Mitchell also gets fired up at accusations from some sections of the press that the McCanns have been too concerned with PR. He says that the majority of the time he is turning down requests for interviews.
And at the beginning of the campaign, when then McCanns were raising awareness, the strategy was different. As someone with three young children, Mitchell says: ‘I would say that any family in this situation – myself included – would hit the phones and do what they could.’
Mitchell admits that he does get angry. But one journalist covering the case says that the fact that Mitchell ‘is not afraid to say what he thinks’ can only be a good thing for the McCanns.
When Mitchell left the BBC in 2005 it was because he had reached a plateau, having being passed over for the role of royal correspondent and realising he would never present the Ten O’Clock News.
He describes his post at the Government’s MMU as an ‘inward-facing, administration role’, adding: ‘Sometimes when there was a big story I’d be thinking, I know where I’d be today.’
Now, he’s back at the heart of the story. Indeed, Steve Anderson, the Mentorn Media creative director, who was the executive producer on this month’s Panorama Special: The Mystery of Madeleine McCann, goes as far as to stay that this was the job Mitchell was ‘meant to do’.
Mitchell seems completely driven by personal conviction and adrenaline, and it is understandably difficult for him to predict what he will be doing next. Officially, he says, he is now communications director for multi-millionaire Brian Kennedy – the McCanns’ main benefactor – so he will still be employed when the situation is resolved. After that he will look into opportunities, either with Kennedy or elsewhere.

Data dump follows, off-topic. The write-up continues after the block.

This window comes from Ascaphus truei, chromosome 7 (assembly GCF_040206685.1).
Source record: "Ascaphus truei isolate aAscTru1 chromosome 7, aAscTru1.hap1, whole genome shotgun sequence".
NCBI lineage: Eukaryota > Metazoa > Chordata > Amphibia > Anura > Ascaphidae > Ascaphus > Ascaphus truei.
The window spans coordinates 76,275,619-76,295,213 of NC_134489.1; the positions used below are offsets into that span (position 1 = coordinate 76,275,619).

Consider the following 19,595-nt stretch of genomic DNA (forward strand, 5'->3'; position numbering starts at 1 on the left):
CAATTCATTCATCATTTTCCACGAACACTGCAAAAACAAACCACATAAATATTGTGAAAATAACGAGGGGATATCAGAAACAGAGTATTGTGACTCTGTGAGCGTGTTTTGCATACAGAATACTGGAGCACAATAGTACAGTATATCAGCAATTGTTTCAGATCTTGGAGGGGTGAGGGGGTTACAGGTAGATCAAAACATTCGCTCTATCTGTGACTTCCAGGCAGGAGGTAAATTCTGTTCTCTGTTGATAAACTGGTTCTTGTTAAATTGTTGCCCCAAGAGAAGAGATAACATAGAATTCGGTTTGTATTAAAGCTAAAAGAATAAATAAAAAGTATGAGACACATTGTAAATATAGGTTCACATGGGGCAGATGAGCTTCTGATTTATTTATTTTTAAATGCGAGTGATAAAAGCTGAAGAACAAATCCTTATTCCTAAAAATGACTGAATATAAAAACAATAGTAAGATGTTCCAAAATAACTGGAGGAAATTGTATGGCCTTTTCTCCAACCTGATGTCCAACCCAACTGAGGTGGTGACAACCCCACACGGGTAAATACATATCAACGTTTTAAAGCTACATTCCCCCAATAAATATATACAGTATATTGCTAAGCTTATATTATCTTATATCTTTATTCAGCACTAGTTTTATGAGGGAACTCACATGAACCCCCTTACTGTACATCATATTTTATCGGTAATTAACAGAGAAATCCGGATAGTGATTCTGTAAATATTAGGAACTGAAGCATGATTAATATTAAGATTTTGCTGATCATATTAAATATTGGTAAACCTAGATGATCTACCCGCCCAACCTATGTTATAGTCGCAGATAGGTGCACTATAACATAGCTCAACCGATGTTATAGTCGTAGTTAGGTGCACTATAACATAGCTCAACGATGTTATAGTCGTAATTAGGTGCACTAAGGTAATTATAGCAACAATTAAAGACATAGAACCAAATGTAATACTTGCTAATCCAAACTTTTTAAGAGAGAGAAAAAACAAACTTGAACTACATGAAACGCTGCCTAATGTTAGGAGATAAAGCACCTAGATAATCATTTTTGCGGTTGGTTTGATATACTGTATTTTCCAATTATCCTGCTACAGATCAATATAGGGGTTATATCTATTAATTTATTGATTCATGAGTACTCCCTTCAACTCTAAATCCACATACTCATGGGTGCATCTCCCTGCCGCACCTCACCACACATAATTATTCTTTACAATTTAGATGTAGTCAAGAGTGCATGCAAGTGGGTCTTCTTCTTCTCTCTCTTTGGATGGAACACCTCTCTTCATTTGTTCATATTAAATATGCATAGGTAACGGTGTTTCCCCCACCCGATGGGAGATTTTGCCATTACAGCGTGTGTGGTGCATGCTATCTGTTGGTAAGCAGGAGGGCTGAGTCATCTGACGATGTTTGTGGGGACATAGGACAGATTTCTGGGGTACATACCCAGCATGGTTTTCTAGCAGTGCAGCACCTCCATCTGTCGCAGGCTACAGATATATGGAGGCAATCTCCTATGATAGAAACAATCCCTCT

At the end of the interview, Mitchell cannot help but bring the message home: ‘Don’t forget that in the middle of all this there is a little girl out there, alive, and she needs to be found and brought home.’
What was your biggest career break? There have been a few at different times. Getting into papers in the first place, after a couple of years in a boring job I didn’t like, in a bank. And being on a motorway when an aircrash happens in front of you, from a reporter’s point of view, is a big break. Having the Prime Minister as your local MP is a big break. I’ve been in the right place at the right time many times. And without the government role I would never have been in touch with Gerry and Kate, so you could say that was a break as well.
What advice would you give someone climbing the career ladder? Know what you want to do, absolutely focus on it and keep ploughing away. Eventually people will start taking your seriously. That applies to journalism, to PR, to any walk of life.
Who was your most notable mentor? I haven’t had a mentor as such. I’m pretty much
self-driven, although there have been people I have respected. My very first newspaper editor, Dennis Signy, was very influential and I’m very grateful to him. A number of BBC editors have also been very kind. That said, you make your own luck.
What do you prize most in new recruits? Drive, a degree of ambition, but properly focused. Passion underscored with scepticism.
Spokesman, the McCann family
Director, Media Monitoring Unit
Correspondent for BBC News
Presenter, News 24
BBC TV news reporter
Reporter, BBC Radio Sheffield
Reporter, The Sunday Express
Reporter, Hendon and Finchley Times